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chamberc
Premium
join:2008-08-05
Irving, TX
reply to aefstoggaflm

Re: Why are ISPs deploying IPv6 now?

No rush plenty of Nat for decades still

34764170

join:2007-09-06
Etobicoke, ON
said by chamberc:

No rush plenty of Nat for decades still

NAT isn't good enough, especially in the mobile space.


anon 595148

@verizon.net
reply to chamberc
said by chamberc:

No rush plenty of Nat for decades still



You answered the wrong question.

The question WAS NOT: Besides less then 1% of web sites are IPv6 only, why aren't ISPs deploying IPv6 now?


anon user20

@verizon.net
reply to 34764170
7
said by 34764170:

said by chamberc:

No rush plenty of Nat for decades still

NAT isn't good enough, especially in the mobile space.

But why is that ( Who says that mobile users must have a public IP on their mobile system ) ?

Thanks.


whfsdude
Premium
join:2003-04-05
Washington, DC
Reviews:
·Comcast

2 recommendations

said by anon user20 :

But why is that ( Who says that mobile users must have a public IP on their mobile system )

A couple of reasons just off the top of my head.

1. As throughput increases (3G to 4G), it's yet more traffic to trunk back to a single location and then shove through a single box. Cost wise, NAT doesn't really scale. You also have to include extra costs for logging sessions, etc. Imagine being able to run MIPv6 and have traffic exit at the nearest PoP/IX rather than travel all the way to one of three or four major PoPs running NAT.

2. You increase the chances for network failure. You're pushing everything through a single location and usually a single router using NAT. If there is an outage, chances are at the very least, states will all drop.

3. Applications on the mobile space have been pretty much limited to http because of NAT. Good luck using anything else in tcp or udp, or even another protocol. There is a good case to be made that applications would be more robust if they were using SCTP so switching between and WiFi and cell data wouldn't drop the connection.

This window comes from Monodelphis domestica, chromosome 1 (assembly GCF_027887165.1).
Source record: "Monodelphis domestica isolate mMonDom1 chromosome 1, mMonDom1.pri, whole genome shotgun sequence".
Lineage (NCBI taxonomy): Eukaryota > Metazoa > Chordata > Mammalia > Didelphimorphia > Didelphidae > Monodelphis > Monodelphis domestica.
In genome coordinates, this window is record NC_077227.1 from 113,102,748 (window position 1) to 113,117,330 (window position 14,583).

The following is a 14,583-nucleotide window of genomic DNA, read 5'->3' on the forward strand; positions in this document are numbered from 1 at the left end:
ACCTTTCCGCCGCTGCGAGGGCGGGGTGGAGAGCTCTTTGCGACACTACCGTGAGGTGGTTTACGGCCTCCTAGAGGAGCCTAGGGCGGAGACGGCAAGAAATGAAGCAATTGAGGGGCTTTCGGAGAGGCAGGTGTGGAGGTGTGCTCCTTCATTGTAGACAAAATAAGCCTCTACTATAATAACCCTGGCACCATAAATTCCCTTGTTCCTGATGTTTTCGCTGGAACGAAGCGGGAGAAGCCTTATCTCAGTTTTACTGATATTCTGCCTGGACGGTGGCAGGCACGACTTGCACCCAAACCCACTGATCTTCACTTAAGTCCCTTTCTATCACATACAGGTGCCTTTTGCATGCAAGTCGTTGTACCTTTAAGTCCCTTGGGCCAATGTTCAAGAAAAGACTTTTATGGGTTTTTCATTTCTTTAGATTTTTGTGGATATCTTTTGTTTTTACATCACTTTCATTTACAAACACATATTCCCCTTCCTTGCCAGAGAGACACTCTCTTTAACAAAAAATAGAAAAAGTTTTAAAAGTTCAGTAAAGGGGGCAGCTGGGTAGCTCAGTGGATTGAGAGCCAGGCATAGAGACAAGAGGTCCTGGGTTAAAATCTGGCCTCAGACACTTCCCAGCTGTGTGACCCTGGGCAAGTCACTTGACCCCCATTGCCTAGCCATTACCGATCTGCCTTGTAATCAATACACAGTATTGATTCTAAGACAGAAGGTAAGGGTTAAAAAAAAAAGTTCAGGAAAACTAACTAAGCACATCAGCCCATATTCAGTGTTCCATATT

4. Abuse, you're not seeing this yet, but as mobile computing increases, expect to see exploited phones/tables. Which will mean IPs get blacklisted (this is very bad if it's an IPv4 of a NAT pool).

5. Connection reliability. NAT traversal is actually pretty bad. There is some pretty good research behind why Teredo fails (which is actually NAT traversal failure). »labs.ripe.net/Members/gih/testing-teredo

Of course if you want a better explanation, listen to what the operators themselves have to say.

Cameron Byrne (T-Mo)
»sites.google.com/site/ipv6implem···irects=0

»www.youtube.com/watch?v=1GlRgaFriYU#t=15m38s


Benjamin Parker (VZW)
»sites.google.com/site/ipv6implem···irects=0

»www.youtube.com/watch?v=1GlRgaFriYU#t=43m15s

34764170

join:2007-09-06
Etobicoke, ON

2 recommendations

said by whfsdude:

said by anon user20 :

But why is that ( Who says that mobile users must have a public IP on their mobile system )

A couple of reasons just off the top of my head.

With NAT in use apps have to punch holes through NAT and it's been shown that apps having to do so every 30 secs to a minute has quite an impact on battery life. Eliminating the requirement to punch holes in NAT will increase battery life time.